According the tradition the first castle in Bricquebec was built by Anslec with Scandinavian origin, who was related to the Duke of Normandy, William Longsword. Later Bricquebec Castle was owned by Robert I Bertran, who accompanied William the Conqueror in the conquest of England in 1066. His son, Robert II Bertran, is believed to have taken part in the taking of Jerusalem during the First Crusade in 1096. After the annexation of Normandy by the King of France, Philippe II Auguste, in 1204, the Bertrans did homage to him, for fifteen noble fiefs held from their barony of Bricquebec.
Myth has it that in 1270 the Knights Templar, who already had numerous other possessions in the area, founded a commandery in the castle, based on the architectural layout of the castle. The 13th century, 22 meters high, 11-sided keep stands on a 17 meters high motte and its outer walls resemble the octagonal geometry which was characteristic of the Order.
After the death of the last of the Bertrans, Bricquebec Castle went to the Paisnel family through marriage. During the 14th century the plague and famines ravaged the Cotentin peninsula and it was also the scene of multiple skirmishes between French, English and Navarrian troops. In 1418 the castle was occupied by the troops of King Henry V of England. Given to William de la Pole, Earl of Suffolk, then sold by him to captain Bertin Entwistle, the castle stayed under English rule until 1450. In 1452 Louis d'Estouteville took possession of the castle.
In the 16th century the barons of Bricquebec abandoned the castle in favor of their newer manors. In 1857 the castle was visited by Queen Victoria of England and in 1957 by Field Marshall Montgoméry.
At present there is a hotel inside the castle which has its website at Hostellerie du Château Bricquebec. The keep, amongst other parts of the castle, can be visited during summer months.References:
The St Sophia's Cathedral was built between 1045-1050 inside the Novgorod Kremlin (fortress). It is one of the earliest stone structures of northern Russia. Its height is 38 m. Originally it was taller, for during the past nine centuries the lower part of the building became concealed by the two-metre thick cultural layer. The cathedral was built by Prince Vladimir, the son of Yaroslav the Wise, and until the 1130s this principal church of the city also served as the sepulchre of Novgorodian princes. For the Novgorodians, St Sophia became synonymous with their town, the symbol of civic power and independence.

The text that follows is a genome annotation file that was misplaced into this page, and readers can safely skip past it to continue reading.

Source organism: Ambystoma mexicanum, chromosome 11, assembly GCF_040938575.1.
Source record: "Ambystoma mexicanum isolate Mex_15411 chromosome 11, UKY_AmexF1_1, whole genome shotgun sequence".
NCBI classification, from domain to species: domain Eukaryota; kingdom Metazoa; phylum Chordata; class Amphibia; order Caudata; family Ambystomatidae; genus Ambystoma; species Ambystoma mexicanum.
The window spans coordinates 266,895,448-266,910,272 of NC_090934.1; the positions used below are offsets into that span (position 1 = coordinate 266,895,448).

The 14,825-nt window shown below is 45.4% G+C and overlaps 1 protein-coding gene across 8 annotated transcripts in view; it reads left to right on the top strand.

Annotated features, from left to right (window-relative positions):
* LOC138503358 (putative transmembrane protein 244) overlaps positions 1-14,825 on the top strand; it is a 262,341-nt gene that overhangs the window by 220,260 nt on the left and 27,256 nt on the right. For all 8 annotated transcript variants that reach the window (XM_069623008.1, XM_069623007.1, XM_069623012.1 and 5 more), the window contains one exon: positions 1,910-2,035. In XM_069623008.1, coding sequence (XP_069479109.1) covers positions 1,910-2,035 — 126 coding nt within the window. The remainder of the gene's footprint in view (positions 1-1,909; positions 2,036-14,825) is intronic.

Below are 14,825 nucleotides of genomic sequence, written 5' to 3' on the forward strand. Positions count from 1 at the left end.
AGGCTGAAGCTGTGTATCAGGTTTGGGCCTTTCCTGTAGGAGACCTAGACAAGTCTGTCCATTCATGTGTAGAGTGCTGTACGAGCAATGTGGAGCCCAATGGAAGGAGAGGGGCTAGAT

The five-domed church looks simpler but no less impressive than its prototype, the thirteen-domed St Sophia of Kiev. The cathedral exterior is striking in its majesty and epic splendour evoking the memories of Novgorod's glorious past and invincible might. In the 11th century it looked more imposing than now. Its facade represented a gigantic mosaic of huge, coarsely trimmed irregular slabs of flagstone and shell rock. In some places (particularly on the apses), the wall was covered with mortar, smoothly polished, drawn up to imitate courses of brick or of whitestone slabs, and slightly coloured. As a result, the facade was not white, as it is today, but multicoloured. The play of stone, decorative painting and the building materials of various texture enhanced the impression of austere simplicity and introduced a picturesque effect.
The two-storied galleries extend along the building's southern, western and northern sides, with a stair-tower constructed at the north-eastern corner. The cathedral has three entrances - the southern, western and northern, of which the western was the main one intended for ceremonial processions. A gate standing at the entrance is known as the Sigtuna Gate (mid-12th century); according to legend, it was brought from the Swedish town of Sigtuna in 1187. The second name of the gate derives from the town of Magdeburg, where it was made. The two leaves are decorated with biblical and evangelical scenes in cast bronze relief. In the lower left corner there are portraits of the craftsmen who created this superb specimen of medieval Western European bronze-work. An inscription in Latin gives their names, Riquin and Weissmut. The small central figure - judging from an inscription in Slavonic - is a representation of the Russian master craftsman Avraam, who assembled the gate.
There is yet another bronze gate in the cathedral, called the Korsun Gate. Made in the 11th century in Chersonesos, Byzantium, it leads from the southern gallery into the Nativity Side-Chapel. Legend has it that the gate was handed over to Novgorod as a gift of Prince Yaroslav the Wise (c. 978 - 1054).
The interior of the cathedral is as majestic as its exterior. It is divided by huge piers into five aisles, three of which end in altar apses. In the south-western corner, inside the tower, there is a wide spiral in relatively small, modest buildings of the 12th - 16th centuries.